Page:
Why Wanting A Sassy Gay Friend Does Not Automatically Make You An Ally



Wanting a sassy gay friend, contrary to popular belief, does not make you an LGBT ally.

This International Day Against Homophobia, Transphobia and Biphobia, we discuss how Philippine media represents the LGBT community – for better and for worse.

Back in 2013, US-based Pew Research Center found that the Philippines is actually one of the most “gay-friendly” countries in the world. But according to the findings of several news outlets such as GMA News and Inquirer, local LGBT groups feel that Filipinos are only accepting of gay people that fit into common stereotypes: the gay entertainer, the lesbian bodyguard and so on.

Ms. Universe 2015, Pia Wurtzbach also found herself under fire just last year after claiming to want a gay son. Someone that will “love to dress her up, do her make-up, and act as her best friend.” She subsequently apologized to the LGBT community, but her words reflected a sad reality that all gay people have to face: if they aren’t the “sassy gay friend” then what use are they to the main storyline of the straight lead character?

Mainstream media is no stranger to mirroring and, on multiple occasions, promoting these limiting views on what a queer person “should be”.

Though, it should be noted that mass media has always been known to exaggerate all character stereotypes, and it just so happens that queer fictional characters have been no exception.

However, there have been films and series that have twisted, subverted and satirized the “stereotypical gay persona” trope in refreshing ways. These stories bring to light the struggles (and joys) of being queer in the Philippines.

1. My Husband’s Lover

This teleserye was groundbreaking for the following reasons: it is the first gay-themed TV show in the country and it portrays various gay characters with diverse expressions of their sexuality: There is the “closeted gay” husband– Vincent Soriano. Then the tough architect Eric del Mundo who, at first glance, exudes the aura of a typical straight man but eventually wins the heart of Vincent. Similarly, David, his past love, has a similar “non-flamboyance” not so typically portrayed by a gay character. Finally, there’s Danny, the loud, proud and sassy gay friend of Eric. But of course, the true treasure of this series is that their varying expressions of gayness are simply an aspect of their characters. The story revolves around the forbidden love between the already married Vincent and his first love Eric; a relationship that is taboo for more than one reason.

2. The Rich Man’s Daughter

Following My Husband’s Lover, The Rich Man’s Daughter focused on the star-crossed relationship of Althea and Jade: a love not only banned because of their gender but also their societal status. Also featured in the series, is Althea’s close trans friend Batchi who battles his own set of struggles as a transgender man. The series plays on the typical “rich-poor” loveteam tandem in teleseryes and further explores the struggles of being in love with someone who is seemingly out of reach.

3. Baka Bukas

This 2016 romance indie film follows the story of Alex who eventually falls in love with her best friend Jess. Upon finding out Alex’s sexuality, Jess finds herself returning her feelings. Bittersweet and introspective, the film tackles queerness in the milieu of a budding romance– with all of its ups and downs. ‘Baka Bukas’ is a millennial love story that gives hope and renewed strength to all would-be or never-was same-sex relationships.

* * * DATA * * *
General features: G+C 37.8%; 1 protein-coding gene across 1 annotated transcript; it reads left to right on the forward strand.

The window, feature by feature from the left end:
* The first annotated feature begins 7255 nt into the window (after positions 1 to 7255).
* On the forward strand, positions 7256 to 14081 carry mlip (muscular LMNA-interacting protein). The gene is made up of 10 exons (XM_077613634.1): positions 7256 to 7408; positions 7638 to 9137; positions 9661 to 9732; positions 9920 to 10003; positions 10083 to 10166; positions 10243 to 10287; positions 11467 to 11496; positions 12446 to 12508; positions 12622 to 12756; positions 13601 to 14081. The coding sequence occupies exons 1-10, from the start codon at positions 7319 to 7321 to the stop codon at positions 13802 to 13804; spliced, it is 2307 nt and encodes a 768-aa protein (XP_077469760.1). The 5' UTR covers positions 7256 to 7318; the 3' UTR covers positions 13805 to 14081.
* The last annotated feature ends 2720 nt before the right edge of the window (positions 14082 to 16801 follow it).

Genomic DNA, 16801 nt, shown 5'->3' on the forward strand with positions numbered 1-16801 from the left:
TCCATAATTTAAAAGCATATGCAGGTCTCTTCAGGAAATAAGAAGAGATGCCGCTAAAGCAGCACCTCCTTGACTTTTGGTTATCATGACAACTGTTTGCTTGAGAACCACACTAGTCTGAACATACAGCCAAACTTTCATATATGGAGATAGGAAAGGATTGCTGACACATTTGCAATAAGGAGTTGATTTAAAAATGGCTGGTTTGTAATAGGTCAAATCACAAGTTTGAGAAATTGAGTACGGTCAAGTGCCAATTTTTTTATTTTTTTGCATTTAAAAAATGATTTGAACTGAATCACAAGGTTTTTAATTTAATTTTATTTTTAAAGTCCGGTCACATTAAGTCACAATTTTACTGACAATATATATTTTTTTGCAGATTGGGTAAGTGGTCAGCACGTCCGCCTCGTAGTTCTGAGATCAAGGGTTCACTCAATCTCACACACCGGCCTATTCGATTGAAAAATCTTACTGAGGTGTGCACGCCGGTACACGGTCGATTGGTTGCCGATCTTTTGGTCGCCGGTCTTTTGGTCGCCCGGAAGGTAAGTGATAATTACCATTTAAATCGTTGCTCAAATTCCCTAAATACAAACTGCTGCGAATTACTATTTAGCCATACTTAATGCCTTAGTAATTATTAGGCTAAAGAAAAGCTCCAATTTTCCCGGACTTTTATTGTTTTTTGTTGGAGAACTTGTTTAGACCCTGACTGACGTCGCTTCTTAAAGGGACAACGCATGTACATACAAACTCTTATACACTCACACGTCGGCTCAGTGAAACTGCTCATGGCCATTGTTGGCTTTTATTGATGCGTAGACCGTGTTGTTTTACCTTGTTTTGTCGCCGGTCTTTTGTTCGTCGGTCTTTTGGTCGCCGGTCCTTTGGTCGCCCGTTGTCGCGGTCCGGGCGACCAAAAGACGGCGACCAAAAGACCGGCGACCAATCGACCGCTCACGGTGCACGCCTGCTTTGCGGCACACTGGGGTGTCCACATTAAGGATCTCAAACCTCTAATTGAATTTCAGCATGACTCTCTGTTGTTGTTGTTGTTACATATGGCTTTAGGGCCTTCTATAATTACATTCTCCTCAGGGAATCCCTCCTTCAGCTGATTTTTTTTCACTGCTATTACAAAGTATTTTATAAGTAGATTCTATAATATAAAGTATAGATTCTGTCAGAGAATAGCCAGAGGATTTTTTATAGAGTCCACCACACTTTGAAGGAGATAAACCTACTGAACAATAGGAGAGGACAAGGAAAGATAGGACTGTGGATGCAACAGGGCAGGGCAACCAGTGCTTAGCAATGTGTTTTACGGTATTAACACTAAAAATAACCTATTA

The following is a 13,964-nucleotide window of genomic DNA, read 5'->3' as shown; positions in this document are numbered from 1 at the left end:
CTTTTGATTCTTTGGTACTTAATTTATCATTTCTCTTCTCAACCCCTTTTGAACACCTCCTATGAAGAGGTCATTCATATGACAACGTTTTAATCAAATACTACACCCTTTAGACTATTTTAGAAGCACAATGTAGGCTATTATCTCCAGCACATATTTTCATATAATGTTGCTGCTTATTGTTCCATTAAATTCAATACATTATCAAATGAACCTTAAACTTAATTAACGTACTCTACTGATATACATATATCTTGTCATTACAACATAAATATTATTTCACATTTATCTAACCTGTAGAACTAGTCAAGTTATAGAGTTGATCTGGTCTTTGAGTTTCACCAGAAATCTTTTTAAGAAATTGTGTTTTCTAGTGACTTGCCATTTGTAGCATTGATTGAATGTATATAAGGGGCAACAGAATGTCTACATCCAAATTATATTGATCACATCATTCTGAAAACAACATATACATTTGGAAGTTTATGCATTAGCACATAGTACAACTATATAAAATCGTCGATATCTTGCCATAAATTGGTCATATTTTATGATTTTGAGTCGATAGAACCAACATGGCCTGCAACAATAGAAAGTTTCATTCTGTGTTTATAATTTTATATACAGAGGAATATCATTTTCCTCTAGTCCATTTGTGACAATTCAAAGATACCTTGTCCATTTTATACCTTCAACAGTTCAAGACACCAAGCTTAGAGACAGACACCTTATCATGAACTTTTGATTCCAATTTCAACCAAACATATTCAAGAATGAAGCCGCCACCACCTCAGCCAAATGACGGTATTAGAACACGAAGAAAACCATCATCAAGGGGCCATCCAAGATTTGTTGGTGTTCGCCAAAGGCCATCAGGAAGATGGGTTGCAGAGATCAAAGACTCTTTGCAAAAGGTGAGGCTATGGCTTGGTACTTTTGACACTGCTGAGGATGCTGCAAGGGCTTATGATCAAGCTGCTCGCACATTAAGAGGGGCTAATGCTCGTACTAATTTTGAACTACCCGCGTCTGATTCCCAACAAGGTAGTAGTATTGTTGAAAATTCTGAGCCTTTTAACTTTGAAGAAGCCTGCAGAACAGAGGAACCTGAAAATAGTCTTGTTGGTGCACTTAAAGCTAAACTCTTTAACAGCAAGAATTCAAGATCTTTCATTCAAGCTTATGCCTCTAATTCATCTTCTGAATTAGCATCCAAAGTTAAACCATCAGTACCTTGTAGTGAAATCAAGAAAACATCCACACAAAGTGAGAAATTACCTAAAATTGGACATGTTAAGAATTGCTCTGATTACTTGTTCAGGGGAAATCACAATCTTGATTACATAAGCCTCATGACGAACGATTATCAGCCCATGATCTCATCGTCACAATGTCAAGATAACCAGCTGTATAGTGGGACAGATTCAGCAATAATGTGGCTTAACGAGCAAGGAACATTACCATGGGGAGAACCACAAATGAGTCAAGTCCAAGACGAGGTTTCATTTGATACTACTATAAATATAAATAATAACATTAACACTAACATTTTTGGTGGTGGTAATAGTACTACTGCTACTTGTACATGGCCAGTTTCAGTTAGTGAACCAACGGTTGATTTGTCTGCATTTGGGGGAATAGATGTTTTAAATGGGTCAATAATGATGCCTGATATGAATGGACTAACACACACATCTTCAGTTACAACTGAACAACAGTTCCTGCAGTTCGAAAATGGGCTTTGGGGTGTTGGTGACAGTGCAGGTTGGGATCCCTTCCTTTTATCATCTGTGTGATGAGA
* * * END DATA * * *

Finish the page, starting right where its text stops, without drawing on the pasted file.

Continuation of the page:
4. The Third Party

This is not your everyday mistress film. Not only because the two main characters are in an open and committed same-sex relationship, but also because Andi (the “third party” in question) does not actively try to steal Max, the supposed “cheater”. In fact, the film tackles an interesting dynamic between the three trying to contain, control and eventually, face their true emotions. It does not seem right to label anyone a “mistress” or a “cheater” despite the film’s title implying a salacious affair. The underlying themes of queerness are still there but the film also portrays unexpected moments of self-discovery, forging unlikely but necessary friendships and learning to move on even from the strongest of feelings.

5. Die Beautiful

…If I’ll die and be blessed to live again, I would choose to be nobody, nobody but me.” This iconic line came from the main character of this 2016 comedy-drama film, transwoman Trisha Echevarria. A fitting line of empowerment for people who get teased about wanting to be reborn as a cis (biologically born) woman. The true gem in this film is in how they subverted the “sassy gay friend” trope and contextualized it into a heart-warming journey of a woman who dreamt of winning Binibining Gay Pilipinas.

It is said that the diversity of the LGBT movement is represented by the multi-colored rainbow. But if we continue playing these queer characters to the same tune, then our queer representation might as well be symbolized as a monochrome streak of light reflecting varying hues of the same shade.

Note: This list is by no means exhaustive! So feel free to comment other LGBT films local or abroad that continue to fight for proper and fair representation of the queer community.